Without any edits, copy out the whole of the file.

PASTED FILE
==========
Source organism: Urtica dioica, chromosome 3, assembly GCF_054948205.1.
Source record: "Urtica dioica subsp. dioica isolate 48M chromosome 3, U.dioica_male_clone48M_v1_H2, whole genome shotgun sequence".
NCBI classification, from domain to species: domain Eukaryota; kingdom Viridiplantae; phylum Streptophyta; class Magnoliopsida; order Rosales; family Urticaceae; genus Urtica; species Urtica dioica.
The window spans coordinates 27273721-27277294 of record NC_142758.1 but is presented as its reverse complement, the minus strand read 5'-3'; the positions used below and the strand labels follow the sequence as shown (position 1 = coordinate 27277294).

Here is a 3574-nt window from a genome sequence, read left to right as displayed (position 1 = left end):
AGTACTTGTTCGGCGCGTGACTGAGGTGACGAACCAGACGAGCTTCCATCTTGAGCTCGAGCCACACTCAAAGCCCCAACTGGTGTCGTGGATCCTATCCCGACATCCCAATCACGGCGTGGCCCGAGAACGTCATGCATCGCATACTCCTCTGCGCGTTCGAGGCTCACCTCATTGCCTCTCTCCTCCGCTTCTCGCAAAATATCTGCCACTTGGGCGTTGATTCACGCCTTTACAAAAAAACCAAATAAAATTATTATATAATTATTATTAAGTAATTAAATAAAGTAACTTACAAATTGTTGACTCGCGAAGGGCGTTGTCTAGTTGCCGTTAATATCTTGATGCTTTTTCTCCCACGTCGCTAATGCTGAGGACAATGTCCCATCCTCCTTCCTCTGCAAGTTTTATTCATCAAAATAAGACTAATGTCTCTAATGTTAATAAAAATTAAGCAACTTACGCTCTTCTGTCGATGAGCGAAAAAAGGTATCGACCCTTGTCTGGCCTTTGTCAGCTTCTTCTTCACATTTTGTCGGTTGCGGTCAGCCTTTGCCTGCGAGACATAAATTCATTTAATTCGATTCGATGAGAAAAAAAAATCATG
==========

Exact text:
Source organism: Urtica dioica, chromosome 3, assembly GCF_054948205.1.
Source record: "Urtica dioica subsp. dioica isolate 48M chromosome 3, U.dioica_male_clone48M_v1_H2, whole genome shotgun sequence".
NCBI classification, from domain to species: domain Eukaryota; kingdom Viridiplantae; phylum Streptophyta; class Magnoliopsida; order Rosales; family Urticaceae; genus Urtica; species Urtica dioica.
The window spans coordinates 27273721-27277294 of record NC_142758.1 but is presented as its reverse complement, the minus strand read 5'-3'; the positions used below and the strand labels follow the sequence as shown (position 1 = coordinate 27277294).

Here is a 3574-nt window from a genome sequence, read left to right as displayed (position 1 = left end):
AGTACTTGTTCGGCGCGTGACTGAGGTGACGAACCAGACGAGCTTCCATCTTGAGCTCGAGCCACACTCAAAGCCCCAACTGGTGTCGTGGATCCTATCCCGACATCCCAATCACGGCGTGGCCCGAGAACGTCATGCATCGCATACTCCTCTGCGCGTTCGAGGCTCACCTCATTGCCTCTCTCCTCCGCTTCTCGCAAAATATCTGCCACTTGGGCGTTGATTCACGCCTTTACAAAAAAACCAAATAAAATTATTATATAATTATTATTAAGTAATTAAATAAAGTAACTTACAAATTGTTGACTCGCGAAGGGCGTTGTCTAGTTGCCGTTAATATCTTGATGCTTTTTCTCCCACGTCGCTAATGCTGAGGACAATGTCCCATCCTCCTTCCTCTGCAAGTTTTATTCATCAAAATAAGACTAATGTCTCTAATGTTAATAAAAATTAAGCAACTTACGCTCTTCTGTCGATGAGCGAAAAAAGGTATCGACCCTTGTCTGGCCTTTGTCAGCTTCTTCTTCACATTTTGTCGGTTGCGGTCAGCCTTTGCCTGCGAGACATAAATTCATTTAATTCGATTCGATGAGAAAAAAAAATCATG